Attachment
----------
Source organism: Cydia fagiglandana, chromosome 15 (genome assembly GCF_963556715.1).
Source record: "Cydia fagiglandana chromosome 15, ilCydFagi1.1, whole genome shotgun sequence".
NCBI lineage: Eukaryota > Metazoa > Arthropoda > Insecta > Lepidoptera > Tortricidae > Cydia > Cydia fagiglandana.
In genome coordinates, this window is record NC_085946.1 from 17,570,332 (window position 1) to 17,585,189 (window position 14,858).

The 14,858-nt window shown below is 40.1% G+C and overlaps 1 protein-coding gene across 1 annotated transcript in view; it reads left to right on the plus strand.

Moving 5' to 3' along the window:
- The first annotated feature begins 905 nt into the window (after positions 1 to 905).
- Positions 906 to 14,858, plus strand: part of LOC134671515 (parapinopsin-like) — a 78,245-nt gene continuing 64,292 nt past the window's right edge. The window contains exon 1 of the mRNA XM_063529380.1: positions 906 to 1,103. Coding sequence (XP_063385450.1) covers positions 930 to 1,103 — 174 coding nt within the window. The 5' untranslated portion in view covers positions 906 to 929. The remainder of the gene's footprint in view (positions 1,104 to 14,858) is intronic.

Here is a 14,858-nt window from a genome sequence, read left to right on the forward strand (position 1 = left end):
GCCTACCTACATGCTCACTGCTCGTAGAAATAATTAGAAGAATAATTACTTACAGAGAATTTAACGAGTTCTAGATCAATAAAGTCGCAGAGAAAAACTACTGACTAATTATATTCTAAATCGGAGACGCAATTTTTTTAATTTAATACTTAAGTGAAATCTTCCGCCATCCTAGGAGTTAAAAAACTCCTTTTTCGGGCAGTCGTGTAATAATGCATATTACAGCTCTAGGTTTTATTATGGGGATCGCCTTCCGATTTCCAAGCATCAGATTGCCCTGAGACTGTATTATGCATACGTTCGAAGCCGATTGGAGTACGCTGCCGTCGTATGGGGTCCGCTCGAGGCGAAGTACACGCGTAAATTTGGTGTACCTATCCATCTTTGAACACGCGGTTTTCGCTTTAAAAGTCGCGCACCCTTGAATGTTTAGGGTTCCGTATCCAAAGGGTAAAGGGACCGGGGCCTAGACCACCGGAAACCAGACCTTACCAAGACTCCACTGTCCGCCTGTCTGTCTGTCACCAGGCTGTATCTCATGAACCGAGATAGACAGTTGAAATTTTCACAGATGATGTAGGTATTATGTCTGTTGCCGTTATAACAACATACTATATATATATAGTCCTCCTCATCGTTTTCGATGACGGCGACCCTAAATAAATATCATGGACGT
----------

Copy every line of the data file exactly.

Source organism: Cydia fagiglandana, chromosome 15 (genome assembly GCF_963556715.1).
Source record: "Cydia fagiglandana chromosome 15, ilCydFagi1.1, whole genome shotgun sequence".
NCBI lineage: Eukaryota > Metazoa > Arthropoda > Insecta > Lepidoptera > Tortricidae > Cydia > Cydia fagiglandana.
In genome coordinates, this window is record NC_085946.1 from 17,570,332 (window position 1) to 17,585,189 (window position 14,858).

The 14,858-nt window shown below is 40.1% G+C and overlaps 1 protein-coding gene across 1 annotated transcript in view; it reads left to right on the plus strand.

Moving 5' to 3' along the window:
- The first annotated feature begins 905 nt into the window (after positions 1 to 905).
- Positions 906 to 14,858, plus strand: part of LOC134671515 (parapinopsin-like) — a 78,245-nt gene continuing 64,292 nt past the window's right edge. The window contains exon 1 of the mRNA XM_063529380.1: positions 906 to 1,103. Coding sequence (XP_063385450.1) covers positions 930 to 1,103 — 174 coding nt within the window. The 5' untranslated portion in view covers positions 906 to 929. The remainder of the gene's footprint in view (positions 1,104 to 14,858) is intronic.

Here is a 14,858-nt window from a genome sequence, read left to right on the forward strand (position 1 = left end):
GCCTACCTACATGCTCACTGCTCGTAGAAATAATTAGAAGAATAATTACTTACAGAGAATTTAACGAGTTCTAGATCAATAAAGTCGCAGAGAAAAACTACTGACTAATTATATTCTAAATCGGAGACGCAATTTTTTTAATTTAATACTTAAGTGAAATCTTCCGCCATCCTAGGAGTTAAAAAACTCCTTTTTCGGGCAGTCGTGTAATAATGCATATTACAGCTCTAGGTTTTATTATGGGGATCGCCTTCCGATTTCCAAGCATCAGATTGCCCTGAGACTGTATTATGCATACGTTCGAAGCCGATTGGAGTACGCTGCCGTCGTATGGGGTCCGCTCGAGGCGAAGTACACGCGTAAATTTGGTGTACCTATCCATCTTTGAACACGCGGTTTTCGCTTTAAAAGTCGCGCACCCTTGAATGTTTAGGGTTCCGTATCCAAAGGGTAAAGGGACCGGGGCCTAGACCACCGGAAACCAGACCTTACCAAGACTCCACTGTCCGCCTGTCTGTCTGTCACCAGGCTGTATCTCATGAACCGAGATAGACAGTTGAAATTTTCACAGATGATGTAGGTATTATGTCTGTTGCCGTTATAACAACATACTATATATATATAGTCCTCCTCATCGTTTTCGATGACGGCGACCCTAAATAAATATCATGGACGT